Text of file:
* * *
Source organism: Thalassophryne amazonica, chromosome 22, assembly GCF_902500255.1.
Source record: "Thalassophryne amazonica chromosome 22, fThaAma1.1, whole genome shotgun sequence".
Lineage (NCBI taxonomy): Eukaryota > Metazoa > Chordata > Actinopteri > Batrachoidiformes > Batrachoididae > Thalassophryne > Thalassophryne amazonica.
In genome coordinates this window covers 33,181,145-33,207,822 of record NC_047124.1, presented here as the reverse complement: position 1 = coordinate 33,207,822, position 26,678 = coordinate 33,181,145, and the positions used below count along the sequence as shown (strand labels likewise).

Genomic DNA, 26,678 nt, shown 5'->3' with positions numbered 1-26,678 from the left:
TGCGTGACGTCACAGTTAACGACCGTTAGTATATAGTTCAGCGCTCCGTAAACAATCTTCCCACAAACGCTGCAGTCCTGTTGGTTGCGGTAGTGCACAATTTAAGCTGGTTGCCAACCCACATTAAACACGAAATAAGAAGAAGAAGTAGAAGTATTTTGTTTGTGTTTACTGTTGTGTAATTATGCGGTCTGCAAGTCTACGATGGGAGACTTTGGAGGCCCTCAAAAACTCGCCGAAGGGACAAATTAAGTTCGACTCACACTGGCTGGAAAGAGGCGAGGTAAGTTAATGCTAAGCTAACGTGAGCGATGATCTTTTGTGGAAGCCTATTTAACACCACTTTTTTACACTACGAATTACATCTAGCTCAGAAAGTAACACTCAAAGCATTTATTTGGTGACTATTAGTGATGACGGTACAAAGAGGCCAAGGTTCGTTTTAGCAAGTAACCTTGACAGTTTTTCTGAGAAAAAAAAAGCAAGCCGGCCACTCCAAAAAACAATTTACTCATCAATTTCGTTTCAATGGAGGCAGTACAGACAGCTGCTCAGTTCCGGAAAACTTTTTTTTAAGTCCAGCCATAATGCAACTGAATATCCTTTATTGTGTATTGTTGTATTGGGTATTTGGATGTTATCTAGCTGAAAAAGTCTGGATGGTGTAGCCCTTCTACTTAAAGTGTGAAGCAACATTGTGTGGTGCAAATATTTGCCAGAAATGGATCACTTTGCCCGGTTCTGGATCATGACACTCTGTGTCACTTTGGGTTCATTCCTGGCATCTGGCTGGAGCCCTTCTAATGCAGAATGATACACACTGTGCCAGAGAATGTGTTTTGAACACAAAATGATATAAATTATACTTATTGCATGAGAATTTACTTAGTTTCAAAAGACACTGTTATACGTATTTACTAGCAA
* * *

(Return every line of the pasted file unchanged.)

Source organism: Thalassophryne amazonica, chromosome 22, assembly GCF_902500255.1.
Source record: "Thalassophryne amazonica chromosome 22, fThaAma1.1, whole genome shotgun sequence".
Lineage (NCBI taxonomy): Eukaryota > Metazoa > Chordata > Actinopteri > Batrachoidiformes > Batrachoididae > Thalassophryne > Thalassophryne amazonica.
In genome coordinates this window covers 33,181,145-33,207,822 of record NC_047124.1, presented here as the reverse complement: position 1 = coordinate 33,207,822, position 26,678 = coordinate 33,181,145, and the positions used below count along the sequence as shown (strand labels likewise).

Genomic DNA, 26,678 nt, shown 5'->3' with positions numbered 1-26,678 from the left:
TGCGTGACGTCACAGTTAACGACCGTTAGTATATAGTTCAGCGCTCCGTAAACAATCTTCCCACAAACGCTGCAGTCCTGTTGGTTGCGGTAGTGCACAATTTAAGCTGGTTGCCAACCCACATTAAACACGAAATAAGAAGAAGAAGTAGAAGTATTTTGTTTGTGTTTACTGTTGTGTAATTATGCGGTCTGCAAGTCTACGATGGGAGACTTTGGAGGCCCTCAAAAACTCGCCGAAGGGACAAATTAAGTTCGACTCACACTGGCTGGAAAGAGGCGAGGTAAGTTAATGCTAAGCTAACGTGAGCGATGATCTTTTGTGGAAGCCTATTTAACACCACTTTTTTACACTACGAATTACATCTAGCTCAGAAAGTAACACTCAAAGCATTTATTTGGTGACTATTAGTGATGACGGTACAAAGAGGCCAAGGTTCGTTTTAGCAAGTAACCTTGACAGTTTTTCTGAGAAAAAAAAAGCAAGCCGGCCACTCCAAAAAACAATTTACTCATCAATTTCGTTTCAATGGAGGCAGTACAGACAGCTGCTCAGTTCCGGAAAACTTTTTTTTAAGTCCAGCCATAATGCAACTGAATATCCTTTATTGTGTATTGTTGTATTGGGTATTTGGATGTTATCTAGCTGAAAAAGTCTGGATGGTGTAGCCCTTCTACTTAAAGTGTGAAGCAACATTGTGTGGTGCAAATATTTGCCAGAAATGGATCACTTTGCCCGGTTCTGGATCATGACACTCTGTGTCACTTTGGGTTCATTCCTGGCATCTGGCTGGAGCCCTTCTAATGCAGAATGATACACACTGTGCCAGAGAATGTGTTTTGAACACAAAATGATATAAATTATACTTATTGCATGAGAATTTACTTAGTTTCAAAAGACACTGTTATACGTATTTACTAGCAA